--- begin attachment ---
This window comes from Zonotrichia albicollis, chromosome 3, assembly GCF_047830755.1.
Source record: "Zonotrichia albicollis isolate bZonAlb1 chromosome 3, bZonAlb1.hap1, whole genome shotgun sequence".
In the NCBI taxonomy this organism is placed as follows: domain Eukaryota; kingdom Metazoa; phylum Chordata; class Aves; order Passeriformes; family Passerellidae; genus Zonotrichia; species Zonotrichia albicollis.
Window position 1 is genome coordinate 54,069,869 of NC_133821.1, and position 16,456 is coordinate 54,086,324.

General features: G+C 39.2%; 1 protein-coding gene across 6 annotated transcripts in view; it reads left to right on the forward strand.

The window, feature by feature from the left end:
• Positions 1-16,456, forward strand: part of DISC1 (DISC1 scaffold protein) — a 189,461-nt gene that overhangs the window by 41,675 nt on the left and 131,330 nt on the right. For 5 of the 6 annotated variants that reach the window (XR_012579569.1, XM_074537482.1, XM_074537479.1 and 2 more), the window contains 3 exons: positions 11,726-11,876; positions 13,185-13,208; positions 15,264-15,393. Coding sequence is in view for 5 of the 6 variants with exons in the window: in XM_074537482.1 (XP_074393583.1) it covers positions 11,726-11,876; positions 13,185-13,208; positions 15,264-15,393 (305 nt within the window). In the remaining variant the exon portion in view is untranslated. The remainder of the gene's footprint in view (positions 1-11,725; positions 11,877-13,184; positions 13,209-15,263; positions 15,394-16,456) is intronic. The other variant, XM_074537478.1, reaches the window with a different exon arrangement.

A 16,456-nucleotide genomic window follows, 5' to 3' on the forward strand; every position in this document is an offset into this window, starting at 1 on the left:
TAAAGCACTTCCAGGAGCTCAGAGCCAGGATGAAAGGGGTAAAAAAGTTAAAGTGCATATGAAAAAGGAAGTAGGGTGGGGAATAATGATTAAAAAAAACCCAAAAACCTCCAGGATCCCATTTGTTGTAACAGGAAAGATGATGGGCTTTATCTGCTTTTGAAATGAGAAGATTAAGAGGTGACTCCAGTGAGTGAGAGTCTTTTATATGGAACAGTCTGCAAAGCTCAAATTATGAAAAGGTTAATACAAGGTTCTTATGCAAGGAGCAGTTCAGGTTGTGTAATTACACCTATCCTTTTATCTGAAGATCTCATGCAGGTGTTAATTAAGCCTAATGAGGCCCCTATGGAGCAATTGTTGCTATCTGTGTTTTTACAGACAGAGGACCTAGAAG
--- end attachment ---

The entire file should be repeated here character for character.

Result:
This window comes from Zonotrichia albicollis, chromosome 3, assembly GCF_047830755.1.
Source record: "Zonotrichia albicollis isolate bZonAlb1 chromosome 3, bZonAlb1.hap1, whole genome shotgun sequence".
In the NCBI taxonomy this organism is placed as follows: domain Eukaryota; kingdom Metazoa; phylum Chordata; class Aves; order Passeriformes; family Passerellidae; genus Zonotrichia; species Zonotrichia albicollis.
Window position 1 is genome coordinate 54,069,869 of NC_133821.1, and position 16,456 is coordinate 54,086,324.

General features: G+C 39.2%; 1 protein-coding gene across 6 annotated transcripts in view; it reads left to right on the forward strand.

The window, feature by feature from the left end:
• Positions 1-16,456, forward strand: part of DISC1 (DISC1 scaffold protein) — a 189,461-nt gene that overhangs the window by 41,675 nt on the left and 131,330 nt on the right. For 5 of the 6 annotated variants that reach the window (XR_012579569.1, XM_074537482.1, XM_074537479.1 and 2 more), the window contains 3 exons: positions 11,726-11,876; positions 13,185-13,208; positions 15,264-15,393. Coding sequence is in view for 5 of the 6 variants with exons in the window: in XM_074537482.1 (XP_074393583.1) it covers positions 11,726-11,876; positions 13,185-13,208; positions 15,264-15,393 (305 nt within the window). In the remaining variant the exon portion in view is untranslated. The remainder of the gene's footprint in view (positions 1-11,725; positions 11,877-13,184; positions 13,209-15,263; positions 15,394-16,456) is intronic. The other variant, XM_074537478.1, reaches the window with a different exon arrangement.

A 16,456-nucleotide genomic window follows, 5' to 3' on the forward strand; every position in this document is an offset into this window, starting at 1 on the left:
TAAAGCACTTCCAGGAGCTCAGAGCCAGGATGAAAGGGGTAAAAAAGTTAAAGTGCATATGAAAAAGGAAGTAGGGTGGGGAATAATGATTAAAAAAAACCCAAAAACCTCCAGGATCCCATTTGTTGTAACAGGAAAGATGATGGGCTTTATCTGCTTTTGAAATGAGAAGATTAAGAGGTGACTCCAGTGAGTGAGAGTCTTTTATATGGAACAGTCTGCAAAGCTCAAATTATGAAAAGGTTAATACAAGGTTCTTATGCAAGGAGCAGTTCAGGTTGTGTAATTACACCTATCCTTTTATCTGAAGATCTCATGCAGGTGTTAATTAAGCCTAATGAGGCCCCTATGGAGCAATTGTTGCTATCTGTGTTTTTACAGACAGAGGACCTAGAAG